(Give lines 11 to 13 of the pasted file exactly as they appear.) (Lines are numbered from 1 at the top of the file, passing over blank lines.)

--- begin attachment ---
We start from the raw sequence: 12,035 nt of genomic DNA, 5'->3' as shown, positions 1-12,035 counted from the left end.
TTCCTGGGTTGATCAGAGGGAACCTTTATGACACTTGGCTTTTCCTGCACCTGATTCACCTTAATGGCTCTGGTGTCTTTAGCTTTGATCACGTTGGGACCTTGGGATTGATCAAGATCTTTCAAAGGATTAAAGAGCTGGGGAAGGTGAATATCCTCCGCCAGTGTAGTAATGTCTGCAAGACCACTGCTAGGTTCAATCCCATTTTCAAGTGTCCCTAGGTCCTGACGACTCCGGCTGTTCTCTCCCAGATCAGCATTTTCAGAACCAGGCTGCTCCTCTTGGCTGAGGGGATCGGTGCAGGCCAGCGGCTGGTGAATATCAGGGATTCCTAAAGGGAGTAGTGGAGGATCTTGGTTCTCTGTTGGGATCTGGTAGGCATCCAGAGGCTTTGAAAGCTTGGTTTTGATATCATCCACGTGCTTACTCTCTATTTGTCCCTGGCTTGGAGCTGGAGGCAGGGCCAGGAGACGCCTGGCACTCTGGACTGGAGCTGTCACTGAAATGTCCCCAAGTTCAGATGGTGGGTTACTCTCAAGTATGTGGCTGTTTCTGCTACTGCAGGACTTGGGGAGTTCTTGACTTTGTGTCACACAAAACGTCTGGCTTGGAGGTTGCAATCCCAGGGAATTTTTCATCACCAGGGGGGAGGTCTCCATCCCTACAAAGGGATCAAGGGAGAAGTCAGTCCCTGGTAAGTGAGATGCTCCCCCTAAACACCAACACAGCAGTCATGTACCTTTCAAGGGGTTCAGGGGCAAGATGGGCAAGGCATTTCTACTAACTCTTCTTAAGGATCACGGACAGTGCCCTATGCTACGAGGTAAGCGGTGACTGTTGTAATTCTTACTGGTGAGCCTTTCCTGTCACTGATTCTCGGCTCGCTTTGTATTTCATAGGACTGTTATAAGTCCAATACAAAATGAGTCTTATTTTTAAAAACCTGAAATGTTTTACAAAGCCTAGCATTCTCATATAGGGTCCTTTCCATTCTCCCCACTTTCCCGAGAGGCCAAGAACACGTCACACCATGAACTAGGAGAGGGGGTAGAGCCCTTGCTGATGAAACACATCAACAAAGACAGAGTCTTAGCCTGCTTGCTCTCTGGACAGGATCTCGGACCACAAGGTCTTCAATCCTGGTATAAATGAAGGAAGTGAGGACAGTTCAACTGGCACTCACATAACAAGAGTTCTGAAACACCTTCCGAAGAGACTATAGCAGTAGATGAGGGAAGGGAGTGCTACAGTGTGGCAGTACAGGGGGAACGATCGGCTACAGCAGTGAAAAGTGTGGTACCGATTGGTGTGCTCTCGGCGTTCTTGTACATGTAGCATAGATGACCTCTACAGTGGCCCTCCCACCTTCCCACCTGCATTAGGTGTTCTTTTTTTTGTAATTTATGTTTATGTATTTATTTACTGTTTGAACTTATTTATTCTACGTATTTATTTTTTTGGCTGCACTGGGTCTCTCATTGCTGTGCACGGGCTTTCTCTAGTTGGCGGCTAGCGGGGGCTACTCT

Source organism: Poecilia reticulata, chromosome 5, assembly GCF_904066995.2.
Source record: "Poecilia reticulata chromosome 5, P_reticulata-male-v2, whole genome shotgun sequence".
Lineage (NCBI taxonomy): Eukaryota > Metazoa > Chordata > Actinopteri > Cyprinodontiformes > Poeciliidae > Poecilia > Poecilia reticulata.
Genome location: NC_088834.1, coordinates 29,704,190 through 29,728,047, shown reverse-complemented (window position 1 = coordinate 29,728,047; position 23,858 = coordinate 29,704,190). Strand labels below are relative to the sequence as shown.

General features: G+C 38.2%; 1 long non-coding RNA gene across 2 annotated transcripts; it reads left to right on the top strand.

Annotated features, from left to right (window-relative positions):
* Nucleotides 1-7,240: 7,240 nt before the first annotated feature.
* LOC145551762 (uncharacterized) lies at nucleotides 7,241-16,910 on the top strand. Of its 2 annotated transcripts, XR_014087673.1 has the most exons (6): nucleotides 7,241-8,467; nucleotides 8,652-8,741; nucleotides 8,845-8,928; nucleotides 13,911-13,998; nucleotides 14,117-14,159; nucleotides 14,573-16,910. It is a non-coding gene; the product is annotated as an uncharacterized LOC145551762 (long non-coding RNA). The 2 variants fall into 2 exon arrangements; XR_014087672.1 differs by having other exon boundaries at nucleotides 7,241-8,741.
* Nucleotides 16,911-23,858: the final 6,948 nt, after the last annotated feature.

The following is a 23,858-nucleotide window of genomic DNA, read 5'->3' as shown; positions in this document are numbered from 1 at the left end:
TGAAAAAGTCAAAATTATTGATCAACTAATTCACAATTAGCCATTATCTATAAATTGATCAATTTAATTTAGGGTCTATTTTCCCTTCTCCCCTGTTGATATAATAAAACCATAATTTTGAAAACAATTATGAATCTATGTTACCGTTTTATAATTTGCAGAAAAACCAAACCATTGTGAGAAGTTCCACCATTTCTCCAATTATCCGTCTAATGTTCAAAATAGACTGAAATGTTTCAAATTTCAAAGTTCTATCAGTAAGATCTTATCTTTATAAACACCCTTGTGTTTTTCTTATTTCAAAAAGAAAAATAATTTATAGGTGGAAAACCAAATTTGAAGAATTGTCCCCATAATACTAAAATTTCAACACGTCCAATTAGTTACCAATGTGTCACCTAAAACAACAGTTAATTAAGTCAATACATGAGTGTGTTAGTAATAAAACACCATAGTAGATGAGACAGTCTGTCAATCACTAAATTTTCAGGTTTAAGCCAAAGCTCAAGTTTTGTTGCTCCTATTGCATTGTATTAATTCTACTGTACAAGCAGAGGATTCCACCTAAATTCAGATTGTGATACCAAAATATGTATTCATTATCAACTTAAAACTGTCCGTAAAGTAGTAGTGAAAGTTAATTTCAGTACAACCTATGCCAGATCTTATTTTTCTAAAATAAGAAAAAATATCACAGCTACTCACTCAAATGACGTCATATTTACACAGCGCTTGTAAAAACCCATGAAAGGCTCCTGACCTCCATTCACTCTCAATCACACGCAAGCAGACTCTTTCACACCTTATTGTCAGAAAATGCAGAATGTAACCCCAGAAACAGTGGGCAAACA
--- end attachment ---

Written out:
* Nucleotides 16,911-23,858: the final 6,948 nt, after the last annotated feature.

The following is a 23,858-nucleotide window of genomic DNA, read 5'->3' as shown; positions in this document are numbered from 1 at the left end:
TGAAAAAGTCAAAATTATTGATCAACTAATTCACAATTAGCCATTATCTATAAATTGATCAATTTAATTTAGGGTCTATTTTCCCTTCTCCCCTGTTGATATAATAAAACCATAATTTTGAAAACAATTATGAATCTATGTTACCGTTTTATAATTTGCAGAAAAACCAAACCATTGTGAGAAGTTCCACCATTTCTCCAATTATCCGTCTAATGTTCAAAATAGACTGAAATGTTTCAAATTTCAAAGTTCTATCAGTAAGATCTTATCTTTATAAACACCCTTGTGTTTTTCTTATTTCAAAAAGAAAAATAATTTATAGGTGGAAAACCAAATTTGAAGAATTGTCCCCATAATACTAAAATTTCAACACGTCCAATTAGTTACCAATGTGTCACCTAAAACAACAGTTAATTAAGTCAATACATGAGTGTGTTAGTAATAAAACACCATAGTAGATGAGACAGTCTGTCAATCACTAAATTTTCAGGTTTAAGCCAAAGCTCAAGTTTTGTTGCTCCTATTGCATTGTATTAATTCTACTGTACAAGCAGAGGATTCCACCTAAATTCAGATTGTGATACCAAAATATGTATTCATTATCAACTTAAAACTGTCCGTAAAGTAGTAGTGAAAGTTAATTTCAGTACAACCTATGCCAGATCTTATTTTTCTAAAATAAGAAAAAATATCACAGCTACTCACTCAAATGACGTCATATTTACACAGCGCTTGTAAAAACCCATGAAAGGCTCCTGACCTCCATTCACTCTCAATCACACGCAAGCAGACTCTTTCACACCTTATTGTCAGAAAATGCAGAATGTAACCCCAGAAACAGTGGGCAAACA